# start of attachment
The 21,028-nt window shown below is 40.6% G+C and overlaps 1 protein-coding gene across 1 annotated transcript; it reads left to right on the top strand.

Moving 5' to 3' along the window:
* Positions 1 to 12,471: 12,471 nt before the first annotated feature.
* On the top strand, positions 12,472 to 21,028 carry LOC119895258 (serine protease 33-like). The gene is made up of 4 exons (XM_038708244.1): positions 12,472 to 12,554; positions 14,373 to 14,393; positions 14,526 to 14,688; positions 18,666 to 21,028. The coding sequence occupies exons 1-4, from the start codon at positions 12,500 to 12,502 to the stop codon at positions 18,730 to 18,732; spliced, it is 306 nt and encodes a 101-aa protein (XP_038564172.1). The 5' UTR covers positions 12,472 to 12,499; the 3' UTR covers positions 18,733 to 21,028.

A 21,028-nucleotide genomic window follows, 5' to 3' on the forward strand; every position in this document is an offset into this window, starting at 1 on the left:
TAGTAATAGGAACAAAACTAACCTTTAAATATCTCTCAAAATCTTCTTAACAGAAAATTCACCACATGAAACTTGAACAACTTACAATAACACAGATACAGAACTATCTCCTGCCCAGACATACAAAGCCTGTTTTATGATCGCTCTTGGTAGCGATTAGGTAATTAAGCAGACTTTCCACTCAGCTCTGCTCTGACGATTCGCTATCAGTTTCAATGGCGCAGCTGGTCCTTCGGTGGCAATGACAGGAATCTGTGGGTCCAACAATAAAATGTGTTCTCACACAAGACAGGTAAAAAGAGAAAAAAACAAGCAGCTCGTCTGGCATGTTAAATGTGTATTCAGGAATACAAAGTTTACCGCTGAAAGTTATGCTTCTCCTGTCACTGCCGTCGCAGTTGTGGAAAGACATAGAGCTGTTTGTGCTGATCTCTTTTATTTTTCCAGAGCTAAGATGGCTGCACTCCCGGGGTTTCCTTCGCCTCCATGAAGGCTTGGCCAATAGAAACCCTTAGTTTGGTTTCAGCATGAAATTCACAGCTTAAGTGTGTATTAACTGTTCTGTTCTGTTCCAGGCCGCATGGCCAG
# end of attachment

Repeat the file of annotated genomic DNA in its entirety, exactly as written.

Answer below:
The 21,028-nt window shown below is 40.6% G+C and overlaps 1 protein-coding gene across 1 annotated transcript; it reads left to right on the top strand.

Moving 5' to 3' along the window:
* Positions 1 to 12,471: 12,471 nt before the first annotated feature.
* On the top strand, positions 12,472 to 21,028 carry LOC119895258 (serine protease 33-like). The gene is made up of 4 exons (XM_038708244.1): positions 12,472 to 12,554; positions 14,373 to 14,393; positions 14,526 to 14,688; positions 18,666 to 21,028. The coding sequence occupies exons 1-4, from the start codon at positions 12,500 to 12,502 to the stop codon at positions 18,730 to 18,732; spliced, it is 306 nt and encodes a 101-aa protein (XP_038564172.1). The 5' UTR covers positions 12,472 to 12,499; the 3' UTR covers positions 18,733 to 21,028.

A 21,028-nucleotide genomic window follows, 5' to 3' on the forward strand; every position in this document is an offset into this window, starting at 1 on the left:
TAGTAATAGGAACAAAACTAACCTTTAAATATCTCTCAAAATCTTCTTAACAGAAAATTCACCACATGAAACTTGAACAACTTACAATAACACAGATACAGAACTATCTCCTGCCCAGACATACAAAGCCTGTTTTATGATCGCTCTTGGTAGCGATTAGGTAATTAAGCAGACTTTCCACTCAGCTCTGCTCTGACGATTCGCTATCAGTTTCAATGGCGCAGCTGGTCCTTCGGTGGCAATGACAGGAATCTGTGGGTCCAACAATAAAATGTGTTCTCACACAAGACAGGTAAAAAGAGAAAAAAACAAGCAGCTCGTCTGGCATGTTAAATGTGTATTCAGGAATACAAAGTTTACCGCTGAAAGTTATGCTTCTCCTGTCACTGCCGTCGCAGTTGTGGAAAGACATAGAGCTGTTTGTGCTGATCTCTTTTATTTTTCCAGAGCTAAGATGGCTGCACTCCCGGGGTTTCCTTCGCCTCCATGAAGGCTTGGCCAATAGAAACCCTTAGTTTGGTTTCAGCATGAAATTCACAGCTTAAGTGTGTATTAACTGTTCTGTTCTGTTCCAGGCCGCATGGCCAG